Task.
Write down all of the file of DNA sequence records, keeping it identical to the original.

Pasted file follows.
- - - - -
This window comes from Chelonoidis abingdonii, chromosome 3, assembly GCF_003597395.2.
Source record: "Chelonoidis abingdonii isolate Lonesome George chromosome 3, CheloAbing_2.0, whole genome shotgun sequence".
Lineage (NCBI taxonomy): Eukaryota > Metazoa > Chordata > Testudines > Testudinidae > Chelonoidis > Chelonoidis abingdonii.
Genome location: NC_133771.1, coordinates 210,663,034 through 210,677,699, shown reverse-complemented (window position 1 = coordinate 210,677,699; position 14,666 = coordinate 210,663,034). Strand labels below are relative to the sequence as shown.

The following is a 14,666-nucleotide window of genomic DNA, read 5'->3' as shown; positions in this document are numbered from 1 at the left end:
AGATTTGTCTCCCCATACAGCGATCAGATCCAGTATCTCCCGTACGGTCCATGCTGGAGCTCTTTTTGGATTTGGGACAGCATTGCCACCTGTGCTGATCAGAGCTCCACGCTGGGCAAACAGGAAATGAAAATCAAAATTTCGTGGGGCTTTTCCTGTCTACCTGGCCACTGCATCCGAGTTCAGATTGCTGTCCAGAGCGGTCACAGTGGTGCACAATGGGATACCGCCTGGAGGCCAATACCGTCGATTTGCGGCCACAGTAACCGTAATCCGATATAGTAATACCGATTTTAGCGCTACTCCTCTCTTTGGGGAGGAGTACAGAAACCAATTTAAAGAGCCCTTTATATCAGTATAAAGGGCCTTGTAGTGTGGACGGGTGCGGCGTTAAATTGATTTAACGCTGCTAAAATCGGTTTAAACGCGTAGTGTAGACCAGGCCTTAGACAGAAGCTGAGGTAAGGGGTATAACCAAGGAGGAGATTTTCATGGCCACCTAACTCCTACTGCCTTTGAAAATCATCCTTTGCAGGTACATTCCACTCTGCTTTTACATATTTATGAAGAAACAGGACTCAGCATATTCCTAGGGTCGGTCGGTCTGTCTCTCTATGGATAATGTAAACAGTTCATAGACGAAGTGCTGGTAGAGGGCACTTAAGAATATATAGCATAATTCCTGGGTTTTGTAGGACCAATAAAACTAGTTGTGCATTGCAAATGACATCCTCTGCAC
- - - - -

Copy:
This window comes from Chelonoidis abingdonii, chromosome 3, assembly GCF_003597395.2.
Source record: "Chelonoidis abingdonii isolate Lonesome George chromosome 3, CheloAbing_2.0, whole genome shotgun sequence".
Lineage (NCBI taxonomy): Eukaryota > Metazoa > Chordata > Testudines > Testudinidae > Chelonoidis > Chelonoidis abingdonii.
Genome location: NC_133771.1, coordinates 210,663,034 through 210,677,699, shown reverse-complemented (window position 1 = coordinate 210,677,699; position 14,666 = coordinate 210,663,034). Strand labels below are relative to the sequence as shown.

The following is a 14,666-nucleotide window of genomic DNA, read 5'->3' as shown; positions in this document are numbered from 1 at the left end:
AGATTTGTCTCCCCATACAGCGATCAGATCCAGTATCTCCCGTACGGTCCATGCTGGAGCTCTTTTTGGATTTGGGACAGCATTGCCACCTGTGCTGATCAGAGCTCCACGCTGGGCAAACAGGAAATGAAAATCAAAATTTCGTGGGGCTTTTCCTGTCTACCTGGCCACTGCATCCGAGTTCAGATTGCTGTCCAGAGCGGTCACAGTGGTGCACAATGGGATACCGCCTGGAGGCCAATACCGTCGATTTGCGGCCACAGTAACCGTAATCCGATATAGTAATACCGATTTTAGCGCTACTCCTCTCTTTGGGGAGGAGTACAGAAACCAATTTAAAGAGCCCTTTATATCAGTATAAAGGGCCTTGTAGTGTGGACGGGTGCGGCGTTAAATTGATTTAACGCTGCTAAAATCGGTTTAAACGCGTAGTGTAGACCAGGCCTTAGACAGAAGCTGAGGTAAGGGGTATAACCAAGGAGGAGATTTTCATGGCCACCTAACTCCTACTGCCTTTGAAAATCATCCTTTGCAGGTACATTCCACTCTGCTTTTACATATTTATGAAGAAACAGGACTCAGCATATTCCTAGGGTCGGTCGGTCTGTCTCTCTATGGATAATGTAAACAGTTCATAGACGAAGTGCTGGTAGAGGGCACTTAAGAATATATAGCATAATTCCTGGGTTTTGTAGGACCAATAAAACTAGTTGTGCATTGCAAATGACATCCTCTGCAC